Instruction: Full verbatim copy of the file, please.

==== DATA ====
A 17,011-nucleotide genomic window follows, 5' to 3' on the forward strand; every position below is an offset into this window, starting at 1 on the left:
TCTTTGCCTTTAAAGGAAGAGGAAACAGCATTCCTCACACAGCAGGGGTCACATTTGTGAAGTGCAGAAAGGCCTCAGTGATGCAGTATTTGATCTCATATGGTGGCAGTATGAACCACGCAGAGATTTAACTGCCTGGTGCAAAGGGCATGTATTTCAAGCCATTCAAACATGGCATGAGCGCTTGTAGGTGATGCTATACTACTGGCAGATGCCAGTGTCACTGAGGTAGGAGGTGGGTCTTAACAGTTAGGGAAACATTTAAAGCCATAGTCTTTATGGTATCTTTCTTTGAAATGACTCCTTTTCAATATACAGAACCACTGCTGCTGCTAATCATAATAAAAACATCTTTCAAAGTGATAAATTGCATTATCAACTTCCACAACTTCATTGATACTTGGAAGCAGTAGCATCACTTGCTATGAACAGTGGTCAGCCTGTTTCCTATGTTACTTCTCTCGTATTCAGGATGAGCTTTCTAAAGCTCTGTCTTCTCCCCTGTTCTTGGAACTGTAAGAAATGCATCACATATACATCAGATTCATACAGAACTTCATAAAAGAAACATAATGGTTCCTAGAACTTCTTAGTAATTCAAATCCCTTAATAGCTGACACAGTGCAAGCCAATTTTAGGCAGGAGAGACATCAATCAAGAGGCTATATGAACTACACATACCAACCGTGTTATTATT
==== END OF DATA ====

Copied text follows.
A 17,011-nucleotide genomic window follows, 5' to 3' on the forward strand; every position below is an offset into this window, starting at 1 on the left:
TCTTTGCCTTTAAAGGAAGAGGAAACAGCATTCCTCACACAGCAGGGGTCACATTTGTGAAGTGCAGAAAGGCCTCAGTGATGCAGTATTTGATCTCATATGGTGGCAGTATGAACCACGCAGAGATTTAACTGCCTGGTGCAAAGGGCATGTATTTCAAGCCATTCAAACATGGCATGAGCGCTTGTAGGTGATGCTATACTACTGGCAGATGCCAGTGTCACTGAGGTAGGAGGTGGGTCTTAACAGTTAGGGAAACATTTAAAGCCATAGTCTTTATGGTATCTTTCTTTGAAATGACTCCTTTTCAATATACAGAACCACTGCTGCTGCTAATCATAATAAAAACATCTTTCAAAGTGATAAATTGCATTATCAACTTCCACAACTTCATTGATACTTGGAAGCAGTAGCATCACTTGCTATGAACAGTGGTCAGCCTGTTTCCTATGTTACTTCTCTCGTATTCAGGATGAGCTTTCTAAAGCTCTGTCTTCTCCCCTGTTCTTGGAACTGTAAGAAATGCATCACATATACATCAGATTCATACAGAACTTCATAAAAGAAACATAATGGTTCCTAGAACTTCTTAGTAATTCAAATCCCTTAATAGCTGACACAGTGCAAGCCAATTTTAGGCAGGAGAGACATCAATCAAGAGGCTATATGAACTACACATACCAACCGTGTTATTATT